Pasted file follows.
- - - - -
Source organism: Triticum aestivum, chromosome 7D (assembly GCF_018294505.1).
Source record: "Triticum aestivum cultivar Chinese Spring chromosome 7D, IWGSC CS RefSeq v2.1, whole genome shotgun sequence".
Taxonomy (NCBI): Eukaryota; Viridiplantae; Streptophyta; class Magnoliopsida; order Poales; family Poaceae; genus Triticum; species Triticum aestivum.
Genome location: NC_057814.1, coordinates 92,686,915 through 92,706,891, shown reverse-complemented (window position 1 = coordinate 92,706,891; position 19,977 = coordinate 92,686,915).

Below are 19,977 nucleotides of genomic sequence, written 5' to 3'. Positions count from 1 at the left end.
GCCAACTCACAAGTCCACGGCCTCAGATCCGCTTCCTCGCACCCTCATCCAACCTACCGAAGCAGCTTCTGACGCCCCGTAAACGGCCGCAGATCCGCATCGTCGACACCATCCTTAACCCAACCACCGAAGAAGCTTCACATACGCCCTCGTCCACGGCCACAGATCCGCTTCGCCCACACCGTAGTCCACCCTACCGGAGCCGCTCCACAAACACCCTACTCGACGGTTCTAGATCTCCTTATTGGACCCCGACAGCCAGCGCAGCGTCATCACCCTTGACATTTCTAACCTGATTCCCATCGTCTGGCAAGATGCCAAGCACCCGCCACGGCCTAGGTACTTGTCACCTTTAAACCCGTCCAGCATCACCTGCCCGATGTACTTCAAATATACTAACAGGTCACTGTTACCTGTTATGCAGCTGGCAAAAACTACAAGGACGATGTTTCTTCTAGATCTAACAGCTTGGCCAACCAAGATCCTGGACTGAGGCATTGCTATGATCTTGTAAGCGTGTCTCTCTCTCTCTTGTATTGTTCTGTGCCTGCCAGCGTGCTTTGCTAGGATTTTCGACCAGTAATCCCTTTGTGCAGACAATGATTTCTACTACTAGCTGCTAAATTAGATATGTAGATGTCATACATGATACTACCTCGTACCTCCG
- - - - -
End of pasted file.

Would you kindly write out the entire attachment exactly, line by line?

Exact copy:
Source organism: Triticum aestivum, chromosome 7D (assembly GCF_018294505.1).
Source record: "Triticum aestivum cultivar Chinese Spring chromosome 7D, IWGSC CS RefSeq v2.1, whole genome shotgun sequence".
Taxonomy (NCBI): Eukaryota; Viridiplantae; Streptophyta; class Magnoliopsida; order Poales; family Poaceae; genus Triticum; species Triticum aestivum.
Genome location: NC_057814.1, coordinates 92,686,915 through 92,706,891, shown reverse-complemented (window position 1 = coordinate 92,706,891; position 19,977 = coordinate 92,686,915).

Below are 19,977 nucleotides of genomic sequence, written 5' to 3'. Positions count from 1 at the left end.
GCCAACTCACAAGTCCACGGCCTCAGATCCGCTTCCTCGCACCCTCATCCAACCTACCGAAGCAGCTTCTGACGCCCCGTAAACGGCCGCAGATCCGCATCGTCGACACCATCCTTAACCCAACCACCGAAGAAGCTTCACATACGCCCTCGTCCACGGCCACAGATCCGCTTCGCCCACACCGTAGTCCACCCTACCGGAGCCGCTCCACAAACACCCTACTCGACGGTTCTAGATCTCCTTATTGGACCCCGACAGCCAGCGCAGCGTCATCACCCTTGACATTTCTAACCTGATTCCCATCGTCTGGCAAGATGCCAAGCACCCGCCACGGCCTAGGTACTTGTCACCTTTAAACCCGTCCAGCATCACCTGCCCGATGTACTTCAAATATACTAACAGGTCACTGTTACCTGTTATGCAGCTGGCAAAAACTACAAGGACGATGTTTCTTCTAGATCTAACAGCTTGGCCAACCAAGATCCTGGACTGAGGCATTGCTATGATCTTGTAAGCGTGTCTCTCTCTCTCTTGTATTGTTCTGTGCCTGCCAGCGTGCTTTGCTAGGATTTTCGACCAGTAATCCCTTTGTGCAGACAATGATTTCTACTACTAGCTGCTAAATTAGATATGTAGATGTCATACATGATACTACCTCGTACCTCCG